President Michel Temer is so unpopular that he has so far failed to convinced many in his own party that he is a viable candidate for the country’s top job in this year’s elections.
Key aides within the government are pushing him to run, but fellow members of his Democratic Movement Party, or MDB, are less enthused and consider him a weak candidate, according to five people heard by Bloomberg News. They fear that Temer’s presence at the head of the party ticket will undermine voter support for the MDB’s senatorial and gubernatorial candidates. Many of the parties in his ruling coalition have their own candidates, such as Geraldo Alckmin, for the PSDB, and Rodrigo Maia, for the DEM.
“This is a government with an 87 percent rejection rating,” said Fabio Ramalho, member of the MDB and vice-president of the lower house. “It will be a very difficult campaign.”
Temer has indicated that he wishes to run for the presidency as a way of defending his legacy in office, despite his single-digit approval ratings. But support for his candidacy is so lukewarm within the party, that Brazil’s Finance Minister Henrique Meirelles is going to formally join the MDB next week in the hopes of getting its nomination ahead of the president.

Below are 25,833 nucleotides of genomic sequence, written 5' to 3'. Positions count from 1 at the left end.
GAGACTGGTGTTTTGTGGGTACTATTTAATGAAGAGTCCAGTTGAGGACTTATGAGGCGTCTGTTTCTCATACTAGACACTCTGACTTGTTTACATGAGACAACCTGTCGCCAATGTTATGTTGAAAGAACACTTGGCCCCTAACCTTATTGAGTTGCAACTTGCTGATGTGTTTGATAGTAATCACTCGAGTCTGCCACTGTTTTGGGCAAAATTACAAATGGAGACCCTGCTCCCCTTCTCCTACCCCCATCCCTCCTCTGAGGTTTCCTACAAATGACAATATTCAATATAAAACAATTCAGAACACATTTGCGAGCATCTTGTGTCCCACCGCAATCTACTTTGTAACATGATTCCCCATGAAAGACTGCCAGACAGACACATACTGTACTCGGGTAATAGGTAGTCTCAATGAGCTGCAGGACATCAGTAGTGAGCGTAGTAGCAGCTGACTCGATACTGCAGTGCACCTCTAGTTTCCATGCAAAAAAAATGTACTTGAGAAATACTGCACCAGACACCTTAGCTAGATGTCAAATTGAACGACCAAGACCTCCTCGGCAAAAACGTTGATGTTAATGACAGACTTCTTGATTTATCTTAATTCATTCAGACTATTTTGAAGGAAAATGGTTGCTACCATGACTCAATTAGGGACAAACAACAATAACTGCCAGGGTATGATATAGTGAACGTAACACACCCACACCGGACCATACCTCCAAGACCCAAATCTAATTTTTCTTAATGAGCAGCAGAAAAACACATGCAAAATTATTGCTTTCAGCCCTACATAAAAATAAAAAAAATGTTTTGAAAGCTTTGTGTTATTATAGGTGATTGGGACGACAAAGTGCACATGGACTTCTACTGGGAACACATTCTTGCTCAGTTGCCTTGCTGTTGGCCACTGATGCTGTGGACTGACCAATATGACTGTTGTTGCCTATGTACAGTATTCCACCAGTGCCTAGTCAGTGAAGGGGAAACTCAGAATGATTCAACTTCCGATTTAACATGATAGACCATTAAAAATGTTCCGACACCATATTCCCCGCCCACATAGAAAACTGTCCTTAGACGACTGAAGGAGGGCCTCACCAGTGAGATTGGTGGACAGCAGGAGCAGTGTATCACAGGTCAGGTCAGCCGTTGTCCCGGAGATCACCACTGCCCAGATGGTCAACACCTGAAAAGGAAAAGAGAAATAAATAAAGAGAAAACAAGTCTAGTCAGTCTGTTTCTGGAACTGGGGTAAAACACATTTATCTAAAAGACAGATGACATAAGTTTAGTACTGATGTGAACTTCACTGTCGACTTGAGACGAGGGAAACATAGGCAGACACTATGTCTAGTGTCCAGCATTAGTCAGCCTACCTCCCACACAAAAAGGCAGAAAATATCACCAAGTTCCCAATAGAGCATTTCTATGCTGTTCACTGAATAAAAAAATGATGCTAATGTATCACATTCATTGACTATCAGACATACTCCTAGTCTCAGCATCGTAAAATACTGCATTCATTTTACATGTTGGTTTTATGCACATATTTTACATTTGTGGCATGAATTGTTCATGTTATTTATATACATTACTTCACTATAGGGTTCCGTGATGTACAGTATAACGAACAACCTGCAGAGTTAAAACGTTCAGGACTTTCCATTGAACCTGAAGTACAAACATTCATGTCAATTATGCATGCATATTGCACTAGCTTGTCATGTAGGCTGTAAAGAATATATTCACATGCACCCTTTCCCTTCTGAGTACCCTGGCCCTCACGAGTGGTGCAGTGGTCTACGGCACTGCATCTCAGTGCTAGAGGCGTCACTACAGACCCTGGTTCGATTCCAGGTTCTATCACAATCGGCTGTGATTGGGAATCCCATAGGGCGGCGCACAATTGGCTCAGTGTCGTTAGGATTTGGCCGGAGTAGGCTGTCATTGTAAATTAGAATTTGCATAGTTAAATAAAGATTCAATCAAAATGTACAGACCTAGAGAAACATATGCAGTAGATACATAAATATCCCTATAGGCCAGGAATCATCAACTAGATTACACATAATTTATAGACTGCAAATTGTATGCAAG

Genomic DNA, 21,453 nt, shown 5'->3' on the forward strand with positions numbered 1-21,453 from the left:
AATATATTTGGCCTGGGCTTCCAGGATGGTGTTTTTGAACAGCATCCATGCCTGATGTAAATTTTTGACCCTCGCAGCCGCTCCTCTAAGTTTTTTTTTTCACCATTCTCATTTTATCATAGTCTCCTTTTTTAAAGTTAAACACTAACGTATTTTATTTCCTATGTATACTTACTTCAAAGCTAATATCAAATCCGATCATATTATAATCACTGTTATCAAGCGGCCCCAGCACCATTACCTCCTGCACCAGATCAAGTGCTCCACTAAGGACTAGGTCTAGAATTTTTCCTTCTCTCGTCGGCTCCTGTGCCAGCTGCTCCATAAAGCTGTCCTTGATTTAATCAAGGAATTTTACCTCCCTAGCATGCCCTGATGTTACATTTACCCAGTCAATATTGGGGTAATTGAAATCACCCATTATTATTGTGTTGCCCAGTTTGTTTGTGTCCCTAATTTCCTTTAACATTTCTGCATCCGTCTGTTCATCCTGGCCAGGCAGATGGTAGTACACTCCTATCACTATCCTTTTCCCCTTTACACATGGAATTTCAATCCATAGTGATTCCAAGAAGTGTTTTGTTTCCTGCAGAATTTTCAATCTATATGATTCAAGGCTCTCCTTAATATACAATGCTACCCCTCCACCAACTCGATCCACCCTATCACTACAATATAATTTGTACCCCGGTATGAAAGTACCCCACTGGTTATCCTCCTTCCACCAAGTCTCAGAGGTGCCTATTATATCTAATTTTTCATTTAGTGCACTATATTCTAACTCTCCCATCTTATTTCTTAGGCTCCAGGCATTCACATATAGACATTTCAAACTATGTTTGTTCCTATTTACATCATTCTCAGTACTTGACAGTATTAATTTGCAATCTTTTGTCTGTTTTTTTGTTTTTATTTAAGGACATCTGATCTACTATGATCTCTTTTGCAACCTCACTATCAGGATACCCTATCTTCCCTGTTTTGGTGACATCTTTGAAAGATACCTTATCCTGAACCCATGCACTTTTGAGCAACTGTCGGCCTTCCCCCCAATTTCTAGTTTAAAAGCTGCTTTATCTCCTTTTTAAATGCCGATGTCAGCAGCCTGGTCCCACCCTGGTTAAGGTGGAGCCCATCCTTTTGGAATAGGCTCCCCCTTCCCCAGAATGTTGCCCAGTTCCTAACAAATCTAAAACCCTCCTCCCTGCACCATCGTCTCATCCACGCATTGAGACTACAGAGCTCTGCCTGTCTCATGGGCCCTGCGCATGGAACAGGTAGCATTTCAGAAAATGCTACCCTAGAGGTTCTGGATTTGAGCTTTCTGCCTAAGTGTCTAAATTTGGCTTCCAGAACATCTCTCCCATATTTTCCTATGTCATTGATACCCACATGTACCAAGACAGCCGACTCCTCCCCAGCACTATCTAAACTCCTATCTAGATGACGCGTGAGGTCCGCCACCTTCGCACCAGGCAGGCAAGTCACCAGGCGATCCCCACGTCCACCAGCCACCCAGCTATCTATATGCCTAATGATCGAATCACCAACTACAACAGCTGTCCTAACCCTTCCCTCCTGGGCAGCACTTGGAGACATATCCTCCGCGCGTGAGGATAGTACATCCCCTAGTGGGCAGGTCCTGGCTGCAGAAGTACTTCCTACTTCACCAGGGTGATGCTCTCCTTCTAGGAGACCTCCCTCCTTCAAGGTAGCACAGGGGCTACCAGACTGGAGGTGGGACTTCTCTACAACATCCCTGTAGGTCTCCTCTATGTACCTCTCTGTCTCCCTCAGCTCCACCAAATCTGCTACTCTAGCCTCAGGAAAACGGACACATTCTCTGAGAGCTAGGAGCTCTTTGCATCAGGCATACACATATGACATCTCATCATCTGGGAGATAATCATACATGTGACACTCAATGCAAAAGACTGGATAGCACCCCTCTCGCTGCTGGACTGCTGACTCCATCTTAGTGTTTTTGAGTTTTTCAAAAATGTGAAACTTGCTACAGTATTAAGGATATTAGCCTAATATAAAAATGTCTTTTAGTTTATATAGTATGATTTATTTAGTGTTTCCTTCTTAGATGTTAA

The arrest on Thursday of a Temer confidant and former aide, Jose Yunes, in relation to a corruption probe, reinforces the fragility of a president who himself was fighting for his political survival only six months ago.
“It could be the nail in the coffin, if there were many people believing in the president’s election to begin with,” said Vladimir Caramaschi, chief strategist at CA Indosuez.
Temer’s press office declined to comment on the arrest or the president’s electoral ambitions.
Traditionally, the MDB has preferred to play the kingmaker, rather than seek to put one of its own in the presidency. The last time the party ran a candidate was in 1994, when Orestes Quercia, an ex-governor of Sao Paulo, came fourth with just over 4 percent of the vote. However the party has occupied the nation’s top office on three occasions since the return to democracy after its vice-presidents were promoted following either a death, a resignation or an impeachment.
Temer’s floating the idea of candidacy is designed mostly as a bargaining chip to ensure a good position in any future government, according to a senior party source, speaking on condition of anonymity. As such, the party hasn’t ruled out sticking with its recent history of supporting a winner rather than fielding its own candidate, the person said.